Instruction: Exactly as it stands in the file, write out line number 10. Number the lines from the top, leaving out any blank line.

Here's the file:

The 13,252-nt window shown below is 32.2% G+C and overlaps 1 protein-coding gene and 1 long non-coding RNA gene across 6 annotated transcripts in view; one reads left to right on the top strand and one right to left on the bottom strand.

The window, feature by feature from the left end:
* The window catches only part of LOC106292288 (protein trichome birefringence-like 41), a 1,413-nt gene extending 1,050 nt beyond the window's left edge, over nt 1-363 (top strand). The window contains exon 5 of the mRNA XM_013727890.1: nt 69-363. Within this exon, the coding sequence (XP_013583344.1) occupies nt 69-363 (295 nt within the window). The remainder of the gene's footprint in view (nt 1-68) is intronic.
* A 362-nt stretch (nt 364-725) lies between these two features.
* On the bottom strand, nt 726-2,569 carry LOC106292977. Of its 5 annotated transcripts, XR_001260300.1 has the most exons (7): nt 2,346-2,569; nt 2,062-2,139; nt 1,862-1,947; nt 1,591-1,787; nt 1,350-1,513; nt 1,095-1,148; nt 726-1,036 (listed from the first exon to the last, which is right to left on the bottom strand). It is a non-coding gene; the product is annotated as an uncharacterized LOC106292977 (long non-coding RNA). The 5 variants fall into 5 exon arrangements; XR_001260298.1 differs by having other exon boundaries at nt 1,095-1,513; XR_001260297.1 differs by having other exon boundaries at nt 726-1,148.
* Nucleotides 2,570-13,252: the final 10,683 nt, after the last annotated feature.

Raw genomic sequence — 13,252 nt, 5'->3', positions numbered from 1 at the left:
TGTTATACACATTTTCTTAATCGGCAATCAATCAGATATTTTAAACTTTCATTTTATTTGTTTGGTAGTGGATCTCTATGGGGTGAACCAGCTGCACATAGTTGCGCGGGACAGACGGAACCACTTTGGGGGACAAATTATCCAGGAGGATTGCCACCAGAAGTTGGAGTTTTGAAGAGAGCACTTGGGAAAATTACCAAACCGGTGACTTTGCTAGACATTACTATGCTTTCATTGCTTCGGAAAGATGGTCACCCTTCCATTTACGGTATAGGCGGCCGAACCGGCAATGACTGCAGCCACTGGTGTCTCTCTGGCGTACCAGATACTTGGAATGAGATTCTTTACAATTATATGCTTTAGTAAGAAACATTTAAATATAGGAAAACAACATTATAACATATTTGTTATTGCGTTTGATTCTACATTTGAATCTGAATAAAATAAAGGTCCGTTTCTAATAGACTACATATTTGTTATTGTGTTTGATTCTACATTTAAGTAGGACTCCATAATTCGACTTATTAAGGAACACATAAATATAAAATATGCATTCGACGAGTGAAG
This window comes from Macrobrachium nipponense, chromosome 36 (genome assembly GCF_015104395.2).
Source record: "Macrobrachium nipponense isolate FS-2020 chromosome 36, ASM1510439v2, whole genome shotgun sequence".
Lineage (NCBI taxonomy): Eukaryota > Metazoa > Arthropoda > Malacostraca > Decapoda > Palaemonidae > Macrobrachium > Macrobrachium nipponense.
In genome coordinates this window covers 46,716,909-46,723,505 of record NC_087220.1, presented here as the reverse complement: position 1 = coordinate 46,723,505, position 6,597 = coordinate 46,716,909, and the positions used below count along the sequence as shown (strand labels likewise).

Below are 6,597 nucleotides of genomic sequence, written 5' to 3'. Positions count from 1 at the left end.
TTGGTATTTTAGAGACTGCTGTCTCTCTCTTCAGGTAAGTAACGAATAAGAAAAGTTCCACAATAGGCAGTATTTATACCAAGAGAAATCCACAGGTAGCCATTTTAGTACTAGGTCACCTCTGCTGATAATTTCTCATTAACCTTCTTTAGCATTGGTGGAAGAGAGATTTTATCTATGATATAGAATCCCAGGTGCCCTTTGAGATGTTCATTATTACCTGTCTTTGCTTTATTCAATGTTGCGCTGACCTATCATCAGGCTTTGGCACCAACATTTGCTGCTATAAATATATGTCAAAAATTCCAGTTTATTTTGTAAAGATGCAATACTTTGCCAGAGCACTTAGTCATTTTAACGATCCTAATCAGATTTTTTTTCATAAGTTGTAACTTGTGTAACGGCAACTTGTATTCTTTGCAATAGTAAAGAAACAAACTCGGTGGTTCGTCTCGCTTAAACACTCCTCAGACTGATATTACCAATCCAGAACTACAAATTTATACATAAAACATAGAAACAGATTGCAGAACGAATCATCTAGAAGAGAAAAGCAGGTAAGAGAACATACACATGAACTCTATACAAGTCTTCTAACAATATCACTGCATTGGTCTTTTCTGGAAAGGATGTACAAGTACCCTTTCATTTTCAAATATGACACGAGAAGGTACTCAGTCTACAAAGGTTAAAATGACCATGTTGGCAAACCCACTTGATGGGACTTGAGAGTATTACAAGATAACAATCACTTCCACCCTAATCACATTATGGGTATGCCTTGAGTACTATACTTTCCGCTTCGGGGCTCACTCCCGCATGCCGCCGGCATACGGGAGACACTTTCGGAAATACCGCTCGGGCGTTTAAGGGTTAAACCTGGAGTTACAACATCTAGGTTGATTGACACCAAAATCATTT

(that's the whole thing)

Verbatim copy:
Source record: "Macrobrachium nipponense isolate FS-2020 chromosome 36, ASM1510439v2, whole genome shotgun sequence".